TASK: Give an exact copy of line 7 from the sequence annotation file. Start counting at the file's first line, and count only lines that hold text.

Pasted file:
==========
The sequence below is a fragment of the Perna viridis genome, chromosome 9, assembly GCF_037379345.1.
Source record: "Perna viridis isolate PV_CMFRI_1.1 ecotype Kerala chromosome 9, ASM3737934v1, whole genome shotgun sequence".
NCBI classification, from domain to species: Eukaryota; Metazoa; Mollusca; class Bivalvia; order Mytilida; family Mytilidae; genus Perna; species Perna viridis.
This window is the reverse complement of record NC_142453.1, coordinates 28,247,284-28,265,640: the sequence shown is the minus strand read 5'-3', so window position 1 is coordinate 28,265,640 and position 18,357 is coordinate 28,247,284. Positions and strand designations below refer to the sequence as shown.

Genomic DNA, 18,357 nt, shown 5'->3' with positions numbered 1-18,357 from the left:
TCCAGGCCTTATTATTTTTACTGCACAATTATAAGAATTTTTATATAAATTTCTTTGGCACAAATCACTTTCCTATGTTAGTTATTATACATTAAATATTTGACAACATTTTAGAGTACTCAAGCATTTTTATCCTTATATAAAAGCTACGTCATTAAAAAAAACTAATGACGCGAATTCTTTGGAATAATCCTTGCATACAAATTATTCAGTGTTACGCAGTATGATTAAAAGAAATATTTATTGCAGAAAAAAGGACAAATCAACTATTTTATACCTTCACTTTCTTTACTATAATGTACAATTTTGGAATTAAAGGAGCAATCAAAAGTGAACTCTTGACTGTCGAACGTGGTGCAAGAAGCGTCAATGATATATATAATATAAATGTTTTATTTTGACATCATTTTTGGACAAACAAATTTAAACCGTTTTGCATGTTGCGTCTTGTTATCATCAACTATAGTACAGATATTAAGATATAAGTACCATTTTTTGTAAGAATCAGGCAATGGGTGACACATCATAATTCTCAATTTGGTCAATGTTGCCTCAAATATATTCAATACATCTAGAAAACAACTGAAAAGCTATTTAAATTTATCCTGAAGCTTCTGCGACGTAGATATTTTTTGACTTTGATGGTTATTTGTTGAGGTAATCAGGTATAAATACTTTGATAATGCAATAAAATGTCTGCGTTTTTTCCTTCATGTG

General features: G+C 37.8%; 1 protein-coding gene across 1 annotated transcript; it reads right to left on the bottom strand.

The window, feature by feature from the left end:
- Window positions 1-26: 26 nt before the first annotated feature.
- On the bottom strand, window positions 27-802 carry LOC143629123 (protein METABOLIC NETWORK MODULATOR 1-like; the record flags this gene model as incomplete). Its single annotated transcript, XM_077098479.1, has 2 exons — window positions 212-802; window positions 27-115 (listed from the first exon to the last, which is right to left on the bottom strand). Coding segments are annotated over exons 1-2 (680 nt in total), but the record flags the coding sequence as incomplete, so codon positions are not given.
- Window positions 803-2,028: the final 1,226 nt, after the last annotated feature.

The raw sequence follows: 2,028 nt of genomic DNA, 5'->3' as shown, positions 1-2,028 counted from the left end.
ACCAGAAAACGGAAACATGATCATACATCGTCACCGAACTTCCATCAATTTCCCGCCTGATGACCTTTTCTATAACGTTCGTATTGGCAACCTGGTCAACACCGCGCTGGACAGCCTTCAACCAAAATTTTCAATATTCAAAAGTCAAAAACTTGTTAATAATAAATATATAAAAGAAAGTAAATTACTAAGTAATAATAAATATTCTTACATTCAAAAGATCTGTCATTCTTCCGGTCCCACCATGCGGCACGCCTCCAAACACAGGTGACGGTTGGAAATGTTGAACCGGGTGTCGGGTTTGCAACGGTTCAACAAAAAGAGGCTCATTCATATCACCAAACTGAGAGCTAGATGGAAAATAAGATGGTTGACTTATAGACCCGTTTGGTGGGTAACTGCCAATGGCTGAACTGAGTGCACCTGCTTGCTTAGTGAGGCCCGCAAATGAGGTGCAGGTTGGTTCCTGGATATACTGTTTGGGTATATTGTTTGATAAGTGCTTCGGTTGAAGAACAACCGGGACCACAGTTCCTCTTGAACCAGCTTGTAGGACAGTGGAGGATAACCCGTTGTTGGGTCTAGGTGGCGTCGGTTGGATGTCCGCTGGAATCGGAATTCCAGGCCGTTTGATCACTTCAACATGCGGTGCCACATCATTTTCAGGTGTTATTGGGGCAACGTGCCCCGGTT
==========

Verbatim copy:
General features: G+C 37.8%; 1 protein-coding gene across 1 annotated transcript; it reads right to left on the bottom strand.